Ghana is expected to start the assembling of agricultural implements to support smallholder farmers, improve and diversify the agriculture sector and create jobs for many Ghanaians.
The Government through the Finance Ministry signed an $24.98 million credit facility with the Government of India, represented by the Exim Bank of India for the establishment of an assembly plant at Esieninpong in the Ashanti Region.
The amount would be used for the building of the structure for the assembling plant, supply of knockdowns and fabrication of agric implements.
Mr Twumasi Ankrah, Acting Chief Director, Ministry of Food and Agriculture (MoFA), and Mr Naresh Chandra Soral, President, International Business Division, Action Construction Equipment Limited, were at the signing ceremony.
The construction and installation of plants and machinery and other civil works are expected to be completed in 18 months for the assembling of tractors, backhoe loaders, power tillers, power reapers, power pumps, and paddy threshers in the country.
About 4,500 tractors, 600 backhoe loaders, 6,000-disc harrow and ploughs, 3,000 power tillers are expected to be assembled in the country annually.
It is expected that the products will be exported to neighbouring African countries to generate income for Ghana.
This would support agricultural mechanisation, reduce the importation of foreign goods, and lessen inflationary and exchange rate pressures, and help create more jobs in the agric value chain to reduce poverty.
Mr Ken Ofori-Atta, Finance Minister, signed on behalf of the Government of Ghana, while Mr Selver Kumar, Resident Representative, Exim Bank, India, signed for the Government of India.
In his remarks, Mr Ofori-Atta said the project was in line with Government’s initiatives to formalise the Ghanaian economy and improve the agriculture sector, diversify the country’s manufacturing base, and overhaul its development agenda.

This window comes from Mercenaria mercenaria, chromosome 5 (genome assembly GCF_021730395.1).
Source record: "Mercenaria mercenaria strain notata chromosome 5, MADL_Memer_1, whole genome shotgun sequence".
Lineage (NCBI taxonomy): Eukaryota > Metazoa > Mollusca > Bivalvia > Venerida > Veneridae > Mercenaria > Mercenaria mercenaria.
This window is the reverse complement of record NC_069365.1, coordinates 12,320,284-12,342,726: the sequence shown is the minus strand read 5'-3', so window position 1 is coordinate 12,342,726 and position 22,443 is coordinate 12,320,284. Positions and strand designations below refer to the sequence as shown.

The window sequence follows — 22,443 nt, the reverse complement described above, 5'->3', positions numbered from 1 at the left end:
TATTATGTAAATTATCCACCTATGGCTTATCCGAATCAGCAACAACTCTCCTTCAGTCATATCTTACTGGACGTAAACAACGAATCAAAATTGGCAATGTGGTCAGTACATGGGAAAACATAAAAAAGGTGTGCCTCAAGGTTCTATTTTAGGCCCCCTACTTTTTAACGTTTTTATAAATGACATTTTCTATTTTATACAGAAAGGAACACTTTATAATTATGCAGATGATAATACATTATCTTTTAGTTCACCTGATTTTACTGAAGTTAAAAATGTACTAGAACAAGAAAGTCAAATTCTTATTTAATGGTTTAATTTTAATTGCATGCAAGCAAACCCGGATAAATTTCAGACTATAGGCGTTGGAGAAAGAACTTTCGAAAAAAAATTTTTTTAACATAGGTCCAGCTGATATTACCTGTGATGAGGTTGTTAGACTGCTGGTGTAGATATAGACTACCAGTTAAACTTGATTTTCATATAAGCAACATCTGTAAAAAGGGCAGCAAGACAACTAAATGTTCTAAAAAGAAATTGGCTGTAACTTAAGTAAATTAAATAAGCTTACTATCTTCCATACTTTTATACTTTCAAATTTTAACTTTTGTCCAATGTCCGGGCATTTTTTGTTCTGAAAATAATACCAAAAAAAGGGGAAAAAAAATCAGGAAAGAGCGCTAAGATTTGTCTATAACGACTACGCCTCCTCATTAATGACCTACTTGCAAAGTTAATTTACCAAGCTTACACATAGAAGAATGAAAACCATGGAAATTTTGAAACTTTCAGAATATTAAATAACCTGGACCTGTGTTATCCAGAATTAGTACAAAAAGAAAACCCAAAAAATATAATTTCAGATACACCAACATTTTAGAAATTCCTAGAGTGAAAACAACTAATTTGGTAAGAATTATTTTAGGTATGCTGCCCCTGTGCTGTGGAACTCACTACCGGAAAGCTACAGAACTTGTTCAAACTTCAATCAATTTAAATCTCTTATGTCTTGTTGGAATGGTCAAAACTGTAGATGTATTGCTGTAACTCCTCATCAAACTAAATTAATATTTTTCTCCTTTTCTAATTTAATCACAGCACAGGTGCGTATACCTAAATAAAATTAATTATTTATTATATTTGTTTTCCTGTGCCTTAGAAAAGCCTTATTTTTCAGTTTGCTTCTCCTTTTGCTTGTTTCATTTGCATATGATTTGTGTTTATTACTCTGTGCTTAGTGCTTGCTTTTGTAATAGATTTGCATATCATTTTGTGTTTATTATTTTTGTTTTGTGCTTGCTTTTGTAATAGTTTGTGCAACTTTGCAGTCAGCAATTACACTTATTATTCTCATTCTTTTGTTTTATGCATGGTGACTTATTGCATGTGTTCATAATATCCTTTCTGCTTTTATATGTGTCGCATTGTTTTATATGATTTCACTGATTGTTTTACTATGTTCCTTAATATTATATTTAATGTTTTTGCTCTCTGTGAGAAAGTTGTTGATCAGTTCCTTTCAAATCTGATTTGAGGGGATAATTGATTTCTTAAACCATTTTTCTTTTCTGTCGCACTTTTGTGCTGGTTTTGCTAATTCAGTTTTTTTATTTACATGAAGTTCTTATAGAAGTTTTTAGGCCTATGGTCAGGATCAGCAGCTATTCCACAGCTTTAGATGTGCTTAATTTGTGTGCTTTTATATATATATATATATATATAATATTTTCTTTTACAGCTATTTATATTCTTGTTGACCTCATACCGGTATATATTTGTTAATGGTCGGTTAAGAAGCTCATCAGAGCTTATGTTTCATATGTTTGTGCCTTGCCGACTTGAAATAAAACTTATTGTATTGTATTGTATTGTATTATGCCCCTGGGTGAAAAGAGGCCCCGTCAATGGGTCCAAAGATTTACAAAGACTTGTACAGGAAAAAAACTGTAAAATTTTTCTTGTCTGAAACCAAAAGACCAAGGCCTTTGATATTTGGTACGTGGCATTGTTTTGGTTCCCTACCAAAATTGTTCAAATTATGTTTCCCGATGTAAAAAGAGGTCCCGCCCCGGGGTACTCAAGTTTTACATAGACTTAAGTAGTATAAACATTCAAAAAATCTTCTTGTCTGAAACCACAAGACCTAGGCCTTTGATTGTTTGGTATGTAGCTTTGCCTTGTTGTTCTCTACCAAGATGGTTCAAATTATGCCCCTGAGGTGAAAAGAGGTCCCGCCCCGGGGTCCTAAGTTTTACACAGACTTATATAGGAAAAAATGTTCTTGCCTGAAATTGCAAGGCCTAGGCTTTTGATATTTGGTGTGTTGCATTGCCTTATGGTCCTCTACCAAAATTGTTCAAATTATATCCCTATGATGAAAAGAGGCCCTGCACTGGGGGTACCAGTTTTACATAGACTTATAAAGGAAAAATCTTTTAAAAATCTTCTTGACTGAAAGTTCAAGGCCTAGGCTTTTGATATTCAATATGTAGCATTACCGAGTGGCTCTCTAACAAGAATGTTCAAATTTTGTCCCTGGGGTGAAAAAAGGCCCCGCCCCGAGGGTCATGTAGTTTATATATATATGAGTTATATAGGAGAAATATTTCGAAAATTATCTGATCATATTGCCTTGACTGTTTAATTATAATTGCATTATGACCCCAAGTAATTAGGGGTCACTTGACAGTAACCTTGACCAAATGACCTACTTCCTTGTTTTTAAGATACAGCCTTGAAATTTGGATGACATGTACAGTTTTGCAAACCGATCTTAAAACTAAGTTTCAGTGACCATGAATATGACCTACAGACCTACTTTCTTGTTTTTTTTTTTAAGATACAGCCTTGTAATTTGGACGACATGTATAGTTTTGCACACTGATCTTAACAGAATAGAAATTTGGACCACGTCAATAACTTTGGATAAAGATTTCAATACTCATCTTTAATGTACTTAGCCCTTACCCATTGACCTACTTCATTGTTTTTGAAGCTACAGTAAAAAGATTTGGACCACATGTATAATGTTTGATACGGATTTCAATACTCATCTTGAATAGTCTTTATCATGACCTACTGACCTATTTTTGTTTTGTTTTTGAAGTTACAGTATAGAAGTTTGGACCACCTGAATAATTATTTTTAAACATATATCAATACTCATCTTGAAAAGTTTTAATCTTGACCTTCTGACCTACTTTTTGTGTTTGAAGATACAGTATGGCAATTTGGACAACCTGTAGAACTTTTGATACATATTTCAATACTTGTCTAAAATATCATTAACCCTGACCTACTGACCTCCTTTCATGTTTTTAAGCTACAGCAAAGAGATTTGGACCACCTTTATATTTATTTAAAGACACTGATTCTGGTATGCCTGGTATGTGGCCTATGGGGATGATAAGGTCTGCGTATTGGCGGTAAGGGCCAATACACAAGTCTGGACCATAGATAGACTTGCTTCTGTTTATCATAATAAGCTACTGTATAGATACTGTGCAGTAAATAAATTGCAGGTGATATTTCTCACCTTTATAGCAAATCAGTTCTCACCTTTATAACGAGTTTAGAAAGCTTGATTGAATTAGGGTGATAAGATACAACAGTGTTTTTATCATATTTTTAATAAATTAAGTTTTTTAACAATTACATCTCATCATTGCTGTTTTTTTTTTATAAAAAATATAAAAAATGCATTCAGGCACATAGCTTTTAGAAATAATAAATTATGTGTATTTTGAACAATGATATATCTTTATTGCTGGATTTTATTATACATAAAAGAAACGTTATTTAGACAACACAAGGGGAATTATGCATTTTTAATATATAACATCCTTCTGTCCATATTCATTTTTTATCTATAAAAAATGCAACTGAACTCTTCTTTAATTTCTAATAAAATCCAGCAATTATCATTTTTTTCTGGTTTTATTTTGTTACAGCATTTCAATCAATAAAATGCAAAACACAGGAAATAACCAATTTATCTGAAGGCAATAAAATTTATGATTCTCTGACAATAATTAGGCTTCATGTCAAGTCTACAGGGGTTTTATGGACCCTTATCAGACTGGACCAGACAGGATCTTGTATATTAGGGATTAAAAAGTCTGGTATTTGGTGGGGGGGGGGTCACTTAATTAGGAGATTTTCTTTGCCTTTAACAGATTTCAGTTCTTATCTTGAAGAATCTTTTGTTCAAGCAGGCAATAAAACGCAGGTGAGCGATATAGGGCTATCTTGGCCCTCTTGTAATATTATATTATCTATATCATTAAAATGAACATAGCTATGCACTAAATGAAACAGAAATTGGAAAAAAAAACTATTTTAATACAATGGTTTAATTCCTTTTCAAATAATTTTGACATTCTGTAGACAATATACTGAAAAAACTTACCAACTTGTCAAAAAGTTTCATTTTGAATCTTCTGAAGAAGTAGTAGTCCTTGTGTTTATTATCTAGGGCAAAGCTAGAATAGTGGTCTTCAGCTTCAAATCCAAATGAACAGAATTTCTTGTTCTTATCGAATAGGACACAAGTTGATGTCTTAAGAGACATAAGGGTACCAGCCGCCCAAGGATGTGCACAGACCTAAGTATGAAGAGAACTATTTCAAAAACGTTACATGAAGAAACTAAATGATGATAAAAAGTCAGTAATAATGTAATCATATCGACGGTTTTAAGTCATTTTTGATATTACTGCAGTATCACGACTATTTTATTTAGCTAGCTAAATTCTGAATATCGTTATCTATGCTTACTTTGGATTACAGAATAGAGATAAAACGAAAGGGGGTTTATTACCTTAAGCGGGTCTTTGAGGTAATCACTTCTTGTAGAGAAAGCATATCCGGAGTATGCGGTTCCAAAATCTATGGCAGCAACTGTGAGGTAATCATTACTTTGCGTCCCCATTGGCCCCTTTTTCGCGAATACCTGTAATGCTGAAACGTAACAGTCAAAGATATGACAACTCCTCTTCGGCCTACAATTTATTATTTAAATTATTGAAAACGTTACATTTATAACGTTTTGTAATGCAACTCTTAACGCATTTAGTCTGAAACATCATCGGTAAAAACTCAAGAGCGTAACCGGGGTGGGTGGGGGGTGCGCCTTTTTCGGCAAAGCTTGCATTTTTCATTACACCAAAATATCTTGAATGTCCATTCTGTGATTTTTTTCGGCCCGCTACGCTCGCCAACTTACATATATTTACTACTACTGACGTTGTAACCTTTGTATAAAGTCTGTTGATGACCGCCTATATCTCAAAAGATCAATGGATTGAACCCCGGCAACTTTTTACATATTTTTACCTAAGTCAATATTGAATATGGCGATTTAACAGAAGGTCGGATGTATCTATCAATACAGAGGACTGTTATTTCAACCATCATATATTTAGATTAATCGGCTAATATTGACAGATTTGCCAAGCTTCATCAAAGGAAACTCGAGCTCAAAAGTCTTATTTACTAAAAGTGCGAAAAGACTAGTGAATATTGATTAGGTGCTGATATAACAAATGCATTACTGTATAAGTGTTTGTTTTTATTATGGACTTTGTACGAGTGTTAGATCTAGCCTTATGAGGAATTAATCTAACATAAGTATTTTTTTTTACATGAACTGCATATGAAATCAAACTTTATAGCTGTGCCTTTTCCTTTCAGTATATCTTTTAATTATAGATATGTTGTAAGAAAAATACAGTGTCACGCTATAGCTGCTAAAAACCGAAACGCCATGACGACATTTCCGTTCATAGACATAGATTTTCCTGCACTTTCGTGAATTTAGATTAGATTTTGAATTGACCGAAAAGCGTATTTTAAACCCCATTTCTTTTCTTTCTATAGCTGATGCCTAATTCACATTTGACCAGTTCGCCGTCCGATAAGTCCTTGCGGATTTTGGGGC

“Ultimately, the project is expected to significantly transform Ghana’s agriculture sector, create jobs, raise incomes, reduce malnutrition, and help accelerate economic growth,” he said.
He said the agreement marked another significant milestone in advancing bilateral economic relations between Ghana and India and reaffirmed their mutual commitment and determination to broaden and deepen their bilateral cooperation.
Mr Ankrah added that the provision of the assembling plants in the country would be a major contributing factor to the success of the Government’s flagship Planting for Food and Jobs (PFJ) programme.
“The assembling plant will boost the mechanisation agenda of Government and reduce the importation of goods from foreign countries, which in the long run will help to reduce the pressure on major trading foreign currencies such as the dollar,” he said.
Mr Kumar also emphasised on the contribution of the project to the Ghanaian economy, noting that it would help create more jobs particularly for the youth and be a game changer for the people and the economy.
Mr Soral of Action Construction Equipment Ltd said that while most of the knockdown implements would be brought from India for the start of the project, it would include some local content with time.
“Initially, it will be an assembling plant, but gradually, it will become a 100 percent manufacturing plant that will manufacture each component of the item,” he told the Ghana News Agency.
Meanwhile, five Ghanaians from MoFA are to be given on-the-job training on the assembling plants in India, with India taking care of the cost involved, in addition to the provision of technical support for 12 months to the country.